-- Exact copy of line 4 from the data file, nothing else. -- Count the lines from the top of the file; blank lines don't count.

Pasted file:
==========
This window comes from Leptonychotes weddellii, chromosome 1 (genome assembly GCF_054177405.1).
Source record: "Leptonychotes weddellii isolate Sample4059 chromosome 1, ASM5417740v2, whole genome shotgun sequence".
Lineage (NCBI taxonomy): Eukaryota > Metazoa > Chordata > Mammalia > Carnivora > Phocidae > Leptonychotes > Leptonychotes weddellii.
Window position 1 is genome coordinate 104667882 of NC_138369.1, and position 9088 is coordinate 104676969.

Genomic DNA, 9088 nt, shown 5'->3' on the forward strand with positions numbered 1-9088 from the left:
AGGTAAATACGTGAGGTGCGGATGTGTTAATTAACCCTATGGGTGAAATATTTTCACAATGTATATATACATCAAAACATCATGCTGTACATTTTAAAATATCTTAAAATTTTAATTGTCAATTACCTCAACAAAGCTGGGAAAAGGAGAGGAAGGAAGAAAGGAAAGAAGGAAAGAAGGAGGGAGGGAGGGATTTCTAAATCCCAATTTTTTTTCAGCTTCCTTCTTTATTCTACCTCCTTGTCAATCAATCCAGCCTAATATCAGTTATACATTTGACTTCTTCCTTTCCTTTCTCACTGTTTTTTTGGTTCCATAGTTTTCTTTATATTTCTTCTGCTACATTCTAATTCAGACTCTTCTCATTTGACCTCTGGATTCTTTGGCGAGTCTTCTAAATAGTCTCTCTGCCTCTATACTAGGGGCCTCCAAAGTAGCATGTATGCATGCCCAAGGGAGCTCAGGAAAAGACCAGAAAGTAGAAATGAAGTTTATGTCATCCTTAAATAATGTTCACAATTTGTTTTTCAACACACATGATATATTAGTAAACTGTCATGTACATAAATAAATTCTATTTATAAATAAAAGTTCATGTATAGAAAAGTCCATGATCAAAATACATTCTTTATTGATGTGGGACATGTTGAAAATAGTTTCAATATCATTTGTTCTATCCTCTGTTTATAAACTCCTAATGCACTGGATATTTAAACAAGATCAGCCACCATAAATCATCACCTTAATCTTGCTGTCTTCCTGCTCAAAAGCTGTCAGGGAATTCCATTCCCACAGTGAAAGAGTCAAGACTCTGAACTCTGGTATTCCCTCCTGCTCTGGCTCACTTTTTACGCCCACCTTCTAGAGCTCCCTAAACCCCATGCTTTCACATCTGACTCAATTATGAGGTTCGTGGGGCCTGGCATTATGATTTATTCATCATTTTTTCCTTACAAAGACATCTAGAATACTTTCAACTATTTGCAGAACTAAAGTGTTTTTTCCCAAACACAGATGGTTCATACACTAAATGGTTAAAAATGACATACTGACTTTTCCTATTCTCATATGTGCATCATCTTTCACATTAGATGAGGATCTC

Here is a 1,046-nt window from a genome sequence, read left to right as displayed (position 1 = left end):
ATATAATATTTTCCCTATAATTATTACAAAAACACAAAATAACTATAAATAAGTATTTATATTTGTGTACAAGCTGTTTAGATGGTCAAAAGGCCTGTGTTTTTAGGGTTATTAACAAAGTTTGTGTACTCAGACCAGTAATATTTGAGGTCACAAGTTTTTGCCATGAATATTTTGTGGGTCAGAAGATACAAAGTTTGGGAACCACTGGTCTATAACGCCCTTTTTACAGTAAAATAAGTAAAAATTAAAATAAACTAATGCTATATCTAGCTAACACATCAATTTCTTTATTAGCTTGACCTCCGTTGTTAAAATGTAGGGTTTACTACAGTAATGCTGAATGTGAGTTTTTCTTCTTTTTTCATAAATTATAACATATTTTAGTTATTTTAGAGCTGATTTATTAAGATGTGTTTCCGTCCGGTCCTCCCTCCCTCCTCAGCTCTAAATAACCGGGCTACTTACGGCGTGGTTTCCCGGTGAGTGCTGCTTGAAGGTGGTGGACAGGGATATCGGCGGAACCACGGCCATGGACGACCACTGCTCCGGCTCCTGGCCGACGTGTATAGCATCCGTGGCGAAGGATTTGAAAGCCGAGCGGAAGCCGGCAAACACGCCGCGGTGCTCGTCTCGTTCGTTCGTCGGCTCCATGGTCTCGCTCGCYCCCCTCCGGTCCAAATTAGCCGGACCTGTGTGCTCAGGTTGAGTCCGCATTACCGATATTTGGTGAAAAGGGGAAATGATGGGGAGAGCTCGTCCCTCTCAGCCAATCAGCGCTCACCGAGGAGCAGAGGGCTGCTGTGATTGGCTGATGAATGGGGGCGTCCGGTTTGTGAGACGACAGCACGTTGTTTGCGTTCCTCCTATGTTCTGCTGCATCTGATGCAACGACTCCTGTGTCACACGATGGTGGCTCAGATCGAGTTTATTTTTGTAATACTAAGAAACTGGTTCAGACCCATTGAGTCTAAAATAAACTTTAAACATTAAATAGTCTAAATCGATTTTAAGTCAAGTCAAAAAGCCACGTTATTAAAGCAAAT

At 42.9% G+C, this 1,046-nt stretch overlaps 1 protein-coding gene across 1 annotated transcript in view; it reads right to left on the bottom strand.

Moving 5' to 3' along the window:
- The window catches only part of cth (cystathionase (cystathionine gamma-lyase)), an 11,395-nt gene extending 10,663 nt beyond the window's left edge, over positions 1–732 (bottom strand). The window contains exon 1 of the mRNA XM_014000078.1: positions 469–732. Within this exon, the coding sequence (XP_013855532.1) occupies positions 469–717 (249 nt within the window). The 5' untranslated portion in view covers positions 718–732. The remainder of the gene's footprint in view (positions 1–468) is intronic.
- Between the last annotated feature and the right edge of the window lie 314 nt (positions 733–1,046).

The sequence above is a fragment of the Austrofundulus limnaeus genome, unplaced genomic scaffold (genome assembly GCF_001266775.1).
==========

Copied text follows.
Window position 1 is genome coordinate 104667882 of NC_138369.1, and position 9088 is coordinate 104676969.